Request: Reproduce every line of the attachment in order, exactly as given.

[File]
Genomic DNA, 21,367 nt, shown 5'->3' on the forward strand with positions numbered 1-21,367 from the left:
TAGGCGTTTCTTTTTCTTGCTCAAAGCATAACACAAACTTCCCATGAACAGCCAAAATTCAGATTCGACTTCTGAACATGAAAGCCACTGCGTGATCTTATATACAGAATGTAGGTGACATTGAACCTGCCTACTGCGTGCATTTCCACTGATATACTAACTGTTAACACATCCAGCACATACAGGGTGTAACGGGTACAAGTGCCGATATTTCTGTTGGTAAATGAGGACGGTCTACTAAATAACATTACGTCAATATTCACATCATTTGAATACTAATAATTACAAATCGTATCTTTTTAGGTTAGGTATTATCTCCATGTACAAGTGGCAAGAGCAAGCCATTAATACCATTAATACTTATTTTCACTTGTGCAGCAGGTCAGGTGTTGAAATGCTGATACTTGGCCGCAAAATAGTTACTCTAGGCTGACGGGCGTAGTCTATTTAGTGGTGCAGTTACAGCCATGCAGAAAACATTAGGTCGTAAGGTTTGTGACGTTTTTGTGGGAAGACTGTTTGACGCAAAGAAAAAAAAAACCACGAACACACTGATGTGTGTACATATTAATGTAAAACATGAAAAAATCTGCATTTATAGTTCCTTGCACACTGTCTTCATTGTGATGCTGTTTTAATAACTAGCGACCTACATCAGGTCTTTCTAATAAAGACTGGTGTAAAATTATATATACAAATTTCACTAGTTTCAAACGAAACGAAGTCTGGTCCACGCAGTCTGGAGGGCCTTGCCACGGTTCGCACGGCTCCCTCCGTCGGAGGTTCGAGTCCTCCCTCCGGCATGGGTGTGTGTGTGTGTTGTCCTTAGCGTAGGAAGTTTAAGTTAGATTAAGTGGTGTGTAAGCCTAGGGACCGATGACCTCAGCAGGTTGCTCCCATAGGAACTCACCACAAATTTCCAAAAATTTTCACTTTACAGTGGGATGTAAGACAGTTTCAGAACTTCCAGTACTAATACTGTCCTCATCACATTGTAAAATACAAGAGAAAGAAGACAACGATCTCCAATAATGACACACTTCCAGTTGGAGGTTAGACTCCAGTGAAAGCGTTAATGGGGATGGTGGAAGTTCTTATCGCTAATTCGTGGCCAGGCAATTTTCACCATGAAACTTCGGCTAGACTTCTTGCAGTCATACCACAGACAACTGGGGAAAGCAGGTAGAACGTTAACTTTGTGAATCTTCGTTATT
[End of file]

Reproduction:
Genomic DNA, 21,367 nt, shown 5'->3' on the forward strand with positions numbered 1-21,367 from the left:
TAGGCGTTTCTTTTTCTTGCTCAAAGCATAACACAAACTTCCCATGAACAGCCAAAATTCAGATTCGACTTCTGAACATGAAAGCCACTGCGTGATCTTATATACAGAATGTAGGTGACATTGAACCTGCCTACTGCGTGCATTTCCACTGATATACTAACTGTTAACACATCCAGCACATACAGGGTGTAACGGGTACAAGTGCCGATATTTCTGTTGGTAAATGAGGACGGTCTACTAAATAACATTACGTCAATATTCACATCATTTGAATACTAATAATTACAAATCGTATCTTTTTAGGTTAGGTATTATCTCCATGTACAAGTGGCAAGAGCAAGCCATTAATACCATTAATACTTATTTTCACTTGTGCAGCAGGTCAGGTGTTGAAATGCTGATACTTGGCCGCAAAATAGTTACTCTAGGCTGACGGGCGTAGTCTATTTAGTGGTGCAGTTACAGCCATGCAGAAAACATTAGGTCGTAAGGTTTGTGACGTTTTTGTGGGAAGACTGTTTGACGCAAAGAAAAAAAAAACCACGAACACACTGATGTGTGTACATATTAATGTAAAACATGAAAAAATCTGCATTTATAGTTCCTTGCACACTGTCTTCATTGTGATGCTGTTTTAATAACTAGCGACCTACATCAGGTCTTTCTAATAAAGACTGGTGTAAAATTATATATACAAATTTCACTAGTTTCAAACGAAACGAAGTCTGGTCCACGCAGTCTGGAGGGCCTTGCCACGGTTCGCACGGCTCCCTCCGTCGGAGGTTCGAGTCCTCCCTCCGGCATGGGTGTGTGTGTGTGTTGTCCTTAGCGTAGGAAGTTTAAGTTAGATTAAGTGGTGTGTAAGCCTAGGGACCGATGACCTCAGCAGGTTGCTCCCATAGGAACTCACCACAAATTTCCAAAAATTTTCACTTTACAGTGGGATGTAAGACAGTTTCAGAACTTCCAGTACTAATACTGTCCTCATCACATTGTAAAATACAAGAGAAAGAAGACAACGATCTCCAATAATGACACACTTCCAGTTGGAGGTTAGACTCCAGTGAAAGCGTTAATGGGGATGGTGGAAGTTCTTATCGCTAATTCGTGGCCAGGCAATTTTCACCATGAAACTTCGGCTAGACTTCTTGCAGTCATACCACAGACAACTGGGGAAAGCAGGTAGAACGTTAACTTTGTGAATCTTCGTTATT